Inquiry encourages participation

Paul Bickford/NNSL photo
Barbara Sevigny, left, health manager with the National Inquiry into Missing and Murdered Indigenous Women and Girls, and Looee Okalik, community liaison officer with the inquiry, spoke to the 47th Dene National Assembly on July 19.

A representative of the National Inquiry into Missing and Murdered Indigenous Women and Girls brought a message of getting involved in the process to the 47th Dene National Assembly.

“As much as the turmoil and loss the First Nations, Inuit and Metis women and girls may have faced in their final hours, we need to honour, respect and support loved ones, families and survivors across the country,” said Looee Okalik, community liaison officer with the inquiry, during comments to the assembly on July 19 on the Hay River Reserve.

Okalik explained the inquiry’s mandate is to examine and report on systemic causes of all forms of violence against indigenous women and girls in Canada.

The inquiry will conduct community visits prior to community hearings across Canada.

“An interim report is set for November of 2017,” said Okalik. “Additional community hearings will be conducted from winter to spring in 2018.”

She stressed that families, loved ones and survivors of violence should register to ensure they will be heard at the hearings before a final report is prepared.

Currently, 450 people are registered to testify at the hearings.

Okalik said a community visit will take place in Yellowknife during the week of Aug. 28, and it will be followed by a community hearing in the capital city during the week of Nov. 13.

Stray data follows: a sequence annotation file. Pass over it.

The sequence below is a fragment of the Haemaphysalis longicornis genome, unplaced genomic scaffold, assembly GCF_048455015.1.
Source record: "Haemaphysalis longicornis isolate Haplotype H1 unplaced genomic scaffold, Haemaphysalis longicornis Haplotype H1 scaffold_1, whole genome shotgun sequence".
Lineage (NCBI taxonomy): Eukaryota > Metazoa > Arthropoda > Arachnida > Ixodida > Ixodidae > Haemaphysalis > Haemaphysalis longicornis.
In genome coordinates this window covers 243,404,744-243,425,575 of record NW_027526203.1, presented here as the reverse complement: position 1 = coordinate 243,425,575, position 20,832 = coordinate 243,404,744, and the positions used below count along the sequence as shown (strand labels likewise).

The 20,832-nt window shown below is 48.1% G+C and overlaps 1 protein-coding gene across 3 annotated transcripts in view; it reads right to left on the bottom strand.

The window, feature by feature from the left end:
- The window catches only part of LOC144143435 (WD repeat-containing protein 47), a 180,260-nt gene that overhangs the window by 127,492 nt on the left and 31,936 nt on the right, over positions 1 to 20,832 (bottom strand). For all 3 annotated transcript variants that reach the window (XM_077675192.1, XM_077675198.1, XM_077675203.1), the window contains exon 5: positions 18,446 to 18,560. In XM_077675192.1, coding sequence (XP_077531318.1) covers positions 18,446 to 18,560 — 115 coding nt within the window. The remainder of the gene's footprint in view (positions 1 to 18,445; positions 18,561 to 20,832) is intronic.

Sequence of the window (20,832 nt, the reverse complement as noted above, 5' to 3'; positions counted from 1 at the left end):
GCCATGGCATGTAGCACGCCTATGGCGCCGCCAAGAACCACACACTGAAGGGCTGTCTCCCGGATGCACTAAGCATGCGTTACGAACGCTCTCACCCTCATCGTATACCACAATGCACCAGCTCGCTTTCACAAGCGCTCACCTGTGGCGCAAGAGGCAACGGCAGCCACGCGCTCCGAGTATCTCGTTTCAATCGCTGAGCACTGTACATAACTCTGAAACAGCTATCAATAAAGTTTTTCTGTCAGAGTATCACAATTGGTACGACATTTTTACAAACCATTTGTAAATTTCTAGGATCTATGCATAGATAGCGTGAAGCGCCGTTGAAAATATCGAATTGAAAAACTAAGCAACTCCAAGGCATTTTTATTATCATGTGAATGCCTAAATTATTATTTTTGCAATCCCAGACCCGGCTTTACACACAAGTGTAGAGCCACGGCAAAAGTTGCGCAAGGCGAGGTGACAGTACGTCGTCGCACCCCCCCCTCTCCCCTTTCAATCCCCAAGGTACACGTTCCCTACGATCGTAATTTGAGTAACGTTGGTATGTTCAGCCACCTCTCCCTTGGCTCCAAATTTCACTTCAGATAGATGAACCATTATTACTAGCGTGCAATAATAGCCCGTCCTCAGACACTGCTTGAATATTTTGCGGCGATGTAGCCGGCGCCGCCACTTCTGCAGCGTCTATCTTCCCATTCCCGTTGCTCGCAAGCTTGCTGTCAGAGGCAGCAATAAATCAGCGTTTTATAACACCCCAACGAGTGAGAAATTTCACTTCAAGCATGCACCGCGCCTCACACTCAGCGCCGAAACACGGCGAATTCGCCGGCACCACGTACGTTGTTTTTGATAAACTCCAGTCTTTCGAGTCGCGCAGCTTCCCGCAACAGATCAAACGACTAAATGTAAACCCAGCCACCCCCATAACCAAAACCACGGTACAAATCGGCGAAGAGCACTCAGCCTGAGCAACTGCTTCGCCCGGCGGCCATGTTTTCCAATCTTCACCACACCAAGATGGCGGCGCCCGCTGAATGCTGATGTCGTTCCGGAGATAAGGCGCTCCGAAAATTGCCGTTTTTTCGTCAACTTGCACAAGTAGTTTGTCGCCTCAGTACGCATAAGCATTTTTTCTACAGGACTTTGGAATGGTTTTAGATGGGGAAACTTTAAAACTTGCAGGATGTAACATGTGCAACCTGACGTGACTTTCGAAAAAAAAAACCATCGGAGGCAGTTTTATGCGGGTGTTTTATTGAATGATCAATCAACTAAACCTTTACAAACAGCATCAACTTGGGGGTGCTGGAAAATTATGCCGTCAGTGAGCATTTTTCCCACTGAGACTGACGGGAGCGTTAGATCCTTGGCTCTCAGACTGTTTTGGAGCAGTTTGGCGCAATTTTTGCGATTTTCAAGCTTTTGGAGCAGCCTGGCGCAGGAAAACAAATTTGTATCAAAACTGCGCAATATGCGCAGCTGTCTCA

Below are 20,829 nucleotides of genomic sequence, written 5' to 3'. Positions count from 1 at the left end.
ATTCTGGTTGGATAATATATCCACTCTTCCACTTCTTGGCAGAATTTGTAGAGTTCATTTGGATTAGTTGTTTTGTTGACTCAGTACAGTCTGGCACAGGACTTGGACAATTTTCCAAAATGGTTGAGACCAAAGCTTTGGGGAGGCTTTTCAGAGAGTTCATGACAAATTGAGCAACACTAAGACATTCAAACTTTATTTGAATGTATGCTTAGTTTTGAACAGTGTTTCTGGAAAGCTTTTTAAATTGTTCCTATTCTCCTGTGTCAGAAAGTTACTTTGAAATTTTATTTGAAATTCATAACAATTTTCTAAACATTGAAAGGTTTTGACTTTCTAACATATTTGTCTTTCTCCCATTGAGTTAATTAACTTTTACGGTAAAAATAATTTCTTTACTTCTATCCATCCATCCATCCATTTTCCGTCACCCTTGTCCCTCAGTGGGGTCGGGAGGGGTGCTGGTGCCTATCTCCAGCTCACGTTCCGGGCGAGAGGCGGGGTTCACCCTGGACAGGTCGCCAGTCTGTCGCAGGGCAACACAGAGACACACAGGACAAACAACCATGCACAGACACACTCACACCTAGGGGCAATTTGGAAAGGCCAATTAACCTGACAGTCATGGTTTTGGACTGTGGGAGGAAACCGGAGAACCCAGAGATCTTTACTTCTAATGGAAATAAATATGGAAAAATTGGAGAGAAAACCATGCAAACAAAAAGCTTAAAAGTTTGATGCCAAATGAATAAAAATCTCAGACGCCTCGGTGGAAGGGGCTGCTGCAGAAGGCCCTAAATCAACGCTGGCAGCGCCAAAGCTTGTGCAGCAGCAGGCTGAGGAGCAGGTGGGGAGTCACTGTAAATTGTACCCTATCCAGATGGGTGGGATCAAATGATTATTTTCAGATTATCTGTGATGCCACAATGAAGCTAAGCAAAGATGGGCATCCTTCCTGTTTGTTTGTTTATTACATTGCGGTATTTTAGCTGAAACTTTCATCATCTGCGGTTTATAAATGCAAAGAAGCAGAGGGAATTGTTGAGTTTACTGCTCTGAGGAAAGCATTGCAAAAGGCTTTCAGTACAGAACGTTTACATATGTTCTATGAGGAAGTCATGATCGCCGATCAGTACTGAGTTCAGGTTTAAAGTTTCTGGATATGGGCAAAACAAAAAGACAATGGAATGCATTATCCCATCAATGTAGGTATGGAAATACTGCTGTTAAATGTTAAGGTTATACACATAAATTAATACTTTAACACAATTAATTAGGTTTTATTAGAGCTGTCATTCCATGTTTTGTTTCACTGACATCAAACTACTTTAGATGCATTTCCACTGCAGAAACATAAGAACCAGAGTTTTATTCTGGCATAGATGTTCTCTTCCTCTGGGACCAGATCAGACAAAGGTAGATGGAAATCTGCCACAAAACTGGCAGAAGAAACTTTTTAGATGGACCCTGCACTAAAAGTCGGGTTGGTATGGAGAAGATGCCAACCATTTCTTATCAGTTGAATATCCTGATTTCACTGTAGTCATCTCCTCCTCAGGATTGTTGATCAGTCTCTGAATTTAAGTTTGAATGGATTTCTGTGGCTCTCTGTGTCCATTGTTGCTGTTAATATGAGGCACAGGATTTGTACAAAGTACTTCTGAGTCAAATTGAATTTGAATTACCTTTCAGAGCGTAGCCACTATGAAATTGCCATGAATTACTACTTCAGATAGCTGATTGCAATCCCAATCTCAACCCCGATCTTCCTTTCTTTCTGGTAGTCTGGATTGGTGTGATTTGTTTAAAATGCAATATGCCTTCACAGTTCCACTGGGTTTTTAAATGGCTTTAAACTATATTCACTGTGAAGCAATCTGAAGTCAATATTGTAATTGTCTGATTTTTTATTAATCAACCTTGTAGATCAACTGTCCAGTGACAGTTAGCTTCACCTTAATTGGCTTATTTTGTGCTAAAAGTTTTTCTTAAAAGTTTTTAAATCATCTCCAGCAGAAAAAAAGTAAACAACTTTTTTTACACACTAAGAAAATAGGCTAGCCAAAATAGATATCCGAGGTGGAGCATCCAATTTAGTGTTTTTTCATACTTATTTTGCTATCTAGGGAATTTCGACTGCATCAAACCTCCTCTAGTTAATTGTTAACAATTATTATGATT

Liza Pieper, the president of the Native Women’s Association of the NWT, also addressed the assembly about the inquiry.

“We can announce to you today that the Native Women’s Association, in partnership with the GNWT Department of Justice, has been funded to establish two family information liaison units in the North – one in Yellowknife and one in Inuvik,” said Pieper. “These offices are now open and will serve all regions of the Northwest Territories to provide information and emotional support to family members whose loved ones have been murdered or are missing.”

Francyne Joe, the president of the Native Women’s Association of Canada, noted that organization worked with families for decades to get the inquiry established.

“We do hope that this inquiry is going to start showing leadership and being more inclusive of families,” said Joe, who is from British Columbia. “So we hope that rather than having a restart, a reset, we want to see a restructure from the commissioners at the inquiry.”